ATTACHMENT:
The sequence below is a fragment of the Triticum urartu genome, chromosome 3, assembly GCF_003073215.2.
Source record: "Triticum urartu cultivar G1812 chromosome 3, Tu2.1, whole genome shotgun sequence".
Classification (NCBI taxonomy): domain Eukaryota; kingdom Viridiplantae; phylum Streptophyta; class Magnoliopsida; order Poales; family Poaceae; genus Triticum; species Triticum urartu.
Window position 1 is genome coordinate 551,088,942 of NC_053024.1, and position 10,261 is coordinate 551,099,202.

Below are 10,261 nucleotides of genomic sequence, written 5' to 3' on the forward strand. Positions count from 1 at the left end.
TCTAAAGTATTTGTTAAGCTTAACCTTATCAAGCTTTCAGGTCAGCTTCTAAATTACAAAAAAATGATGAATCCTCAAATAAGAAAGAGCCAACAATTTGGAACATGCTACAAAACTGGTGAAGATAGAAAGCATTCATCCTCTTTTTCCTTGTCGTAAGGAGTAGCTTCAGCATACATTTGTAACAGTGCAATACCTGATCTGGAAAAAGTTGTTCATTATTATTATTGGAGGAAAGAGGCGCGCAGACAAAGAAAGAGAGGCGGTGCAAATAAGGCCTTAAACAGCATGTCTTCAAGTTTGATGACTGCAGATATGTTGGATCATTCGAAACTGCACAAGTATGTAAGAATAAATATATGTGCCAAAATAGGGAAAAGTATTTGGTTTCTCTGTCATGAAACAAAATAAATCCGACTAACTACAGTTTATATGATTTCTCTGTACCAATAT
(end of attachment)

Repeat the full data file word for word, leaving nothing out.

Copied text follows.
The sequence below is a fragment of the Triticum urartu genome, chromosome 3, assembly GCF_003073215.2.
Source record: "Triticum urartu cultivar G1812 chromosome 3, Tu2.1, whole genome shotgun sequence".
Classification (NCBI taxonomy): domain Eukaryota; kingdom Viridiplantae; phylum Streptophyta; class Magnoliopsida; order Poales; family Poaceae; genus Triticum; species Triticum urartu.
Window position 1 is genome coordinate 551,088,942 of NC_053024.1, and position 10,261 is coordinate 551,099,202.

Below are 10,261 nucleotides of genomic sequence, written 5' to 3' on the forward strand. Positions count from 1 at the left end.
TCTAAAGTATTTGTTAAGCTTAACCTTATCAAGCTTTCAGGTCAGCTTCTAAATTACAAAAAAATGATGAATCCTCAAATAAGAAAGAGCCAACAATTTGGAACATGCTACAAAACTGGTGAAGATAGAAAGCATTCATCCTCTTTTTCCTTGTCGTAAGGAGTAGCTTCAGCATACATTTGTAACAGTGCAATACCTGATCTGGAAAAAGTTGTTCATTATTATTATTGGAGGAAAGAGGCGCGCAGACAAAGAAAGAGAGGCGGTGCAAATAAGGCCTTAAACAGCATGTCTTCAAGTTTGATGACTGCAGATATGTTGGATCATTCGAAACTGCACAAGTATGTAAGAATAAATATATGTGCCAAAATAGGGAAAAGTATTTGGTTTCTCTGTCATGAAACAAAATAAATCCGACTAACTACAGTTTATATGATTTCTCTGTACCAATAT